Allport’s Psychology of the Individual Theory Gordon Allport believed that every person has a small number of specific traits that predominate in his or her personality (Allpsych.com, 2003). In Allport’s psychology theory, he defines an individual personality can be influenced by environment factors when one of the central traits become a dominant force.
Allport also assumed that individuals had personal dispositions, which distinguish them from others, and motivational dispositions that initiate individual actions, as well as proprium that is the core on an individual.
Allport distinguished between common traits, which permit inter-individual comparisons, and personal dispositions, which are peculiar to the individual.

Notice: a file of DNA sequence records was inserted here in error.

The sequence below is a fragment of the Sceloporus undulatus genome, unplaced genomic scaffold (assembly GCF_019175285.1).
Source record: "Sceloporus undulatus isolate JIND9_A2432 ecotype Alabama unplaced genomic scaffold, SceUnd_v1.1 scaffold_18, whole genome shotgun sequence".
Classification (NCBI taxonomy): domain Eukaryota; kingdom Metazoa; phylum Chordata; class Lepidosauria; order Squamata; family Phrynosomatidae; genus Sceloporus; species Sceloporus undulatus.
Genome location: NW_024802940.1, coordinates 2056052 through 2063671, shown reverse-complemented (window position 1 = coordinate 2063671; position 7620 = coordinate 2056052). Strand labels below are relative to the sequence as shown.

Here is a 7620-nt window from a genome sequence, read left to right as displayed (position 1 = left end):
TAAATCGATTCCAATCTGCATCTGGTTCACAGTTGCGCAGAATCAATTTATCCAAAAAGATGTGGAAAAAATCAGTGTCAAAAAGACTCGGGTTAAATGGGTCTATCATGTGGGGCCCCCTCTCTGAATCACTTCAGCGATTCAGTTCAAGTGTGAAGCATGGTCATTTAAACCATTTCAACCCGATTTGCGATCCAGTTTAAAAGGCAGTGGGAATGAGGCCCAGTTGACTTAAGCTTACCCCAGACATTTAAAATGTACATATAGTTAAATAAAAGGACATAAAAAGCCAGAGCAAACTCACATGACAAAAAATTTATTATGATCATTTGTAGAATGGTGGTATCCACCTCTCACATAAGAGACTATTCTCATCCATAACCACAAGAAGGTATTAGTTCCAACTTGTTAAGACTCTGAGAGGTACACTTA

He recognized three overlapping levels of personal dispositions, the most general of which is a Cardinal dispositions these are so obvious and dominating that they cannot be hidden from other people.
Not everyone has a cardinal disposition, but all people have 5 to 10 central dispositions, or characteristics around which their lives revolve.
In addition, everyone has a great number of secondary dispositions, which are less reliable and less conspicuous than central traits...